DTZ: Manchester leads regional recovery as UK prime picks up

By Helen Roxburgh - Tuesday, August 23, 2011 8:16

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UK prime property is offering better value for investors in the second quarter than in the first quarter of 2011, according to DTZ.

In the DTZ Fair Value Index – in which DTZ grades the relative attractiveness of pricing in the UK property markets - the agent graded the UK industry as 50 points in Q2, up from 28 in Q1 2011.

There has also been a thawing in the UK regional office markets in the last quarter, with Manchester seeing a particularly marked recovery. The upgraded score follows two consecutive quarters of declining scores.

DTZ said the rise in the score reflects the fall in bond yields in core markets - the global fair value score has risen from 50 to 55 points.

DTZ says that bond yields had risen over the six months to the end of Q1 2011, but weakening confidence in the economic outlook has resulted in lower yields, with the UK five-year bond yield currently standing at 1.4%.

It added that although capital growth is expected to be “subdued” in coming years, most retail and office markets are still offering a yield of 5-6% which is substantially above bond yields which were just over 2% at the end of Q2.

Manchester has been upgraded from “warm” to “hot” in the Fair Value Index, and the Newcastle, Manchester, Leeds, Birmingham and Bristol office markets were upgraded from “cold” to “warm”.

Glasgow’s retail and industrial markets went from “cold” to “warm” while the Heathrow industrial market was also upgraded from “cold” to “warm”. A “hot” market means that the expected returns exceed required returns where property is underpriced. A “warm” market means property is appropriately priced, with a “cold” market seeing property as over-priced.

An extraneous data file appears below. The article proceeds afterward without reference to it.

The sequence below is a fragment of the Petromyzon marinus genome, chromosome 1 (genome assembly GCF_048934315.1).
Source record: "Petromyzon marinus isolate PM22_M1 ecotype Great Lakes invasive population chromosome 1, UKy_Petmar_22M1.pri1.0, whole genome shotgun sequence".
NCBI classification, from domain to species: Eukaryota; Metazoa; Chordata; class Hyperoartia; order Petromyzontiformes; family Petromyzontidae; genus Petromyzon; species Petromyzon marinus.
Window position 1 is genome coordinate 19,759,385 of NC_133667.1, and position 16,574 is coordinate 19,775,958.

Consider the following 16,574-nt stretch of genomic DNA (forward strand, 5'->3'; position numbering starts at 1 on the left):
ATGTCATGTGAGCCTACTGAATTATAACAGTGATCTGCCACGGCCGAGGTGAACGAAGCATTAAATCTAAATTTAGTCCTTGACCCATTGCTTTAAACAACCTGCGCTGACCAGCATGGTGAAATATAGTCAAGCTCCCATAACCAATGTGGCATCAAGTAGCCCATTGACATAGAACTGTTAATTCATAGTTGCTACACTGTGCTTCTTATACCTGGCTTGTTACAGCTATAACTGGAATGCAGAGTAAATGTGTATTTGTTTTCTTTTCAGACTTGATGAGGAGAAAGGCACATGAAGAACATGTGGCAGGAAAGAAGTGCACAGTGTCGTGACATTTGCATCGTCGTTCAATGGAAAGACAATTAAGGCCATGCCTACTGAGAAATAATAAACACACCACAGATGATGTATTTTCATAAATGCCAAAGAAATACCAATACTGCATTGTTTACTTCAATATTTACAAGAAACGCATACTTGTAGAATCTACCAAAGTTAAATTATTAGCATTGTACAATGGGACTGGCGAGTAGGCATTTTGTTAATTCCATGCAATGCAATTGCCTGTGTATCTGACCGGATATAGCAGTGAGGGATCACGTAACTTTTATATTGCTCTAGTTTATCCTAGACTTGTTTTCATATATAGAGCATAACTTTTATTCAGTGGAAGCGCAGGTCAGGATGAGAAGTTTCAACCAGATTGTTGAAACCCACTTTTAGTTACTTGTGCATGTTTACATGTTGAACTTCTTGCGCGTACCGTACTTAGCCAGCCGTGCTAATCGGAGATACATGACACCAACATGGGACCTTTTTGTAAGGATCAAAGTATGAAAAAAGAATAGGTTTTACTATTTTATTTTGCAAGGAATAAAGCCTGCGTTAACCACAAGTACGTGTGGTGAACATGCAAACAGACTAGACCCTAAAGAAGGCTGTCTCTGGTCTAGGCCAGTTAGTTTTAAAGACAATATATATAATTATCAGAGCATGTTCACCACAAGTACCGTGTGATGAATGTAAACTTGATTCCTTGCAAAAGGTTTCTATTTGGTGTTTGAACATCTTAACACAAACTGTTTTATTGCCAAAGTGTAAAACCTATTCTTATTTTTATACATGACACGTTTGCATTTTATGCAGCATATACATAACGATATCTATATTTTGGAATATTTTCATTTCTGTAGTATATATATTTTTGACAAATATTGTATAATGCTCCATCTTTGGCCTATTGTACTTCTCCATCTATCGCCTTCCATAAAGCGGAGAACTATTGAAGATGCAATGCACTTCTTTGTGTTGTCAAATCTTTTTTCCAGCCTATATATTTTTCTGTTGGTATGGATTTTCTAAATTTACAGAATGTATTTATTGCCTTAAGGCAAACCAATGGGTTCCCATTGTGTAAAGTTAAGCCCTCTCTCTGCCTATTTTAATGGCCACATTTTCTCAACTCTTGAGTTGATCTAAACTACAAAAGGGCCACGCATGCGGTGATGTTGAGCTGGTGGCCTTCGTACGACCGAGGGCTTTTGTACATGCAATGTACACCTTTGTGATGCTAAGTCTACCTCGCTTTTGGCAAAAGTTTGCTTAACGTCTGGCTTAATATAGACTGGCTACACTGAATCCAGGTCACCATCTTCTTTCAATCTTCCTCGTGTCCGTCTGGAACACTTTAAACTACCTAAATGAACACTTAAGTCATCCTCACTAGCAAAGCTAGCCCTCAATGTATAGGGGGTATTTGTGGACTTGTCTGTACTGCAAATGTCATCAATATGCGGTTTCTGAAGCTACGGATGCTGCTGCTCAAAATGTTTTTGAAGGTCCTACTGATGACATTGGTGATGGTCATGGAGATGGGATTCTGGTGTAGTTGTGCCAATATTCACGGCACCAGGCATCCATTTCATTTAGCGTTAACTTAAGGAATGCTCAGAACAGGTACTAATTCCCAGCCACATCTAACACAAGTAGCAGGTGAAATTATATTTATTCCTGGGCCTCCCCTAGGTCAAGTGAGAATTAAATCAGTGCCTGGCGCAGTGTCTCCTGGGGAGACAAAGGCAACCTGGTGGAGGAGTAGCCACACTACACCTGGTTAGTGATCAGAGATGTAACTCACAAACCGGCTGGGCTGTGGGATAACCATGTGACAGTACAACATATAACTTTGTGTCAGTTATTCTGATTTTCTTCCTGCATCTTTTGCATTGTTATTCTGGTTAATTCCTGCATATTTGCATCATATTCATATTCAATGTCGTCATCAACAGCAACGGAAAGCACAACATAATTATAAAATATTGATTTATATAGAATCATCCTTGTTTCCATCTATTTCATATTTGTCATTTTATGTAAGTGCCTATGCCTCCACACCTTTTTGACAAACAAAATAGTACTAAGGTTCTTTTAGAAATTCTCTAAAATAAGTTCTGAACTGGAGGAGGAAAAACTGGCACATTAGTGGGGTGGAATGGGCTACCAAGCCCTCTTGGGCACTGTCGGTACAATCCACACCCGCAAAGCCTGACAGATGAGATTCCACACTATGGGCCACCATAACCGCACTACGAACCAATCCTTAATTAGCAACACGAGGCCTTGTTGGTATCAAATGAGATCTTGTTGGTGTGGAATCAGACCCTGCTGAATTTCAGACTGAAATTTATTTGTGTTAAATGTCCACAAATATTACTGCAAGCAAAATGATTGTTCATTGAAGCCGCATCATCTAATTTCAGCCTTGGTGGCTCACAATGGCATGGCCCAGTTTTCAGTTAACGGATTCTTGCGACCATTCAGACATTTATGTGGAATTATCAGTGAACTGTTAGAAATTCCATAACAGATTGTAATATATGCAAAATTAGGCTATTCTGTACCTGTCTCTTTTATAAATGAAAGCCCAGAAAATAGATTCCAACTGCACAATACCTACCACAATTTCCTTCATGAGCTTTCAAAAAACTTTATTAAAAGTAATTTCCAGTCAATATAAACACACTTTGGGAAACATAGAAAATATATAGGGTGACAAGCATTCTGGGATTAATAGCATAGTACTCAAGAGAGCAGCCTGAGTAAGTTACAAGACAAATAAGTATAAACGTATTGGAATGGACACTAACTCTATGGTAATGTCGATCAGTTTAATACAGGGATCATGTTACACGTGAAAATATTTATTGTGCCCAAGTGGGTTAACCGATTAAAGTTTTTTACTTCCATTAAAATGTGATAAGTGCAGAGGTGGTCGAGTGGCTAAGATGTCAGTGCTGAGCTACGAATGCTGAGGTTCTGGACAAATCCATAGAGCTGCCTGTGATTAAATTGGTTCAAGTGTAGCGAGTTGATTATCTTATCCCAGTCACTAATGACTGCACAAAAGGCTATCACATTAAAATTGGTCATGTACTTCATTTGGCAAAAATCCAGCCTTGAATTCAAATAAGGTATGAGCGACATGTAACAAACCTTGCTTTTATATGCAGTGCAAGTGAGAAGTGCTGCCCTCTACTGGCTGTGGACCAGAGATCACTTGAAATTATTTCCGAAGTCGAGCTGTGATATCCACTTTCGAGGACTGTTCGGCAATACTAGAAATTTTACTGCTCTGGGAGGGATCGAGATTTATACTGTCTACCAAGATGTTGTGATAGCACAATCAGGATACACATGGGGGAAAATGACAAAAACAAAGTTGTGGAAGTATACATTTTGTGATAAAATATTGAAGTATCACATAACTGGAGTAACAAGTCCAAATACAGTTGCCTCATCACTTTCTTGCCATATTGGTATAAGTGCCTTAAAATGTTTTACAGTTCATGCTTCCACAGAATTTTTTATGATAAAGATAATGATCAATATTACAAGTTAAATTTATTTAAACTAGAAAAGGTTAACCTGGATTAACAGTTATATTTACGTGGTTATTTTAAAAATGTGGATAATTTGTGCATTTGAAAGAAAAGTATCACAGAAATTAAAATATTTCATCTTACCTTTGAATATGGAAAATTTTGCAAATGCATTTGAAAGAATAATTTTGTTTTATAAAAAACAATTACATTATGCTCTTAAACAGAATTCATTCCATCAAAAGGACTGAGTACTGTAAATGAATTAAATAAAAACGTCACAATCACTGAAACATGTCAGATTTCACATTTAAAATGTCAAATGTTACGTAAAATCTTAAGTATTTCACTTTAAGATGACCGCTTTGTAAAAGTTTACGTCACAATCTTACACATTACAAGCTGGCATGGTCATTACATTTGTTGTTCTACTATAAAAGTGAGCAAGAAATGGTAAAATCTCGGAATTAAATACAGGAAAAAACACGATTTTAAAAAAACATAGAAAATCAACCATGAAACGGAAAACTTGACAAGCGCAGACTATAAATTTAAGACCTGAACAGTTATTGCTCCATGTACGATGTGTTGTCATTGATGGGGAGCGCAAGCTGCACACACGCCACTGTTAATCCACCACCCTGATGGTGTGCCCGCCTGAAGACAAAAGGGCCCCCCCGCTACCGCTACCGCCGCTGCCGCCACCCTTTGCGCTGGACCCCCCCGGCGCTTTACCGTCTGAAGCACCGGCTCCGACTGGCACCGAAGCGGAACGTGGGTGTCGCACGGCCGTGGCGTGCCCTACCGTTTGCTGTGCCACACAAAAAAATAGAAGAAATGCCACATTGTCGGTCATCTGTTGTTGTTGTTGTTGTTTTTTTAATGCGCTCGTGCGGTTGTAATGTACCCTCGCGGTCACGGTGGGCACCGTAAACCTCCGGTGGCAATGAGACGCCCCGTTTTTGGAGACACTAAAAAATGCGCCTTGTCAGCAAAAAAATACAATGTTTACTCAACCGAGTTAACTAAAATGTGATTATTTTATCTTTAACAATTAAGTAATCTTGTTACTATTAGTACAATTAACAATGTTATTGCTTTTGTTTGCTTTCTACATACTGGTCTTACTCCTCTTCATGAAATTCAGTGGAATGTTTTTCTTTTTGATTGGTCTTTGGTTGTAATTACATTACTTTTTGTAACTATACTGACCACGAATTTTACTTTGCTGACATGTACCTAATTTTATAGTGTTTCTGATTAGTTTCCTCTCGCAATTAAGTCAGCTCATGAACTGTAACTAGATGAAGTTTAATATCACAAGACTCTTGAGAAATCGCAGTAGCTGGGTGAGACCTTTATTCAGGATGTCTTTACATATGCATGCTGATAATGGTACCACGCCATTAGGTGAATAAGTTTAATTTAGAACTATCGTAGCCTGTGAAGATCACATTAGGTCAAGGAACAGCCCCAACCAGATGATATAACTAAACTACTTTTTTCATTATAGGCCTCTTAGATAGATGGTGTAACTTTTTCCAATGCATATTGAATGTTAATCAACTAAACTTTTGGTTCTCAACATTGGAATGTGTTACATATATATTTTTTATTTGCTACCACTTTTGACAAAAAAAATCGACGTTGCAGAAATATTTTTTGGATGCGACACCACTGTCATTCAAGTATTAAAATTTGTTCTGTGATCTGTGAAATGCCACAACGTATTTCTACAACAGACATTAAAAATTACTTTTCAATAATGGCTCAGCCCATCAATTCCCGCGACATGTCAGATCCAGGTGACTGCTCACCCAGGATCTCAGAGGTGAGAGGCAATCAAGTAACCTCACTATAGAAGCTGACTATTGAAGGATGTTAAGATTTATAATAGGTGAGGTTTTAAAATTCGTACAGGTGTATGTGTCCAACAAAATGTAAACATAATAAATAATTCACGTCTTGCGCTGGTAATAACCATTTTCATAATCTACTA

Tony McGough, global head of forecasting & strategy research at DTZ, said: “With bond yields compressing, and increasing stock market volatility, prime property in the UK is now relatively more attractive. It offers higher income yields and a broadly stable capital value outlook going forward.”

Martin Davis, head of UK research at DTZ, added: “While a weaker economic outlook is impacting on occupier demand, the lack of supply at the prime end of the market is expected to keep rents broadly stable, with growth prospects in some markets. This lack of supply can be seen in the London markets where a shortage of prime product both in leasing and investment markets is supporting rental growth and yield compression.”

The European index score rose from 32 to 41 and the Asia Pacific score from 65 to 70, while the US score remained broadly unchanged at 73.

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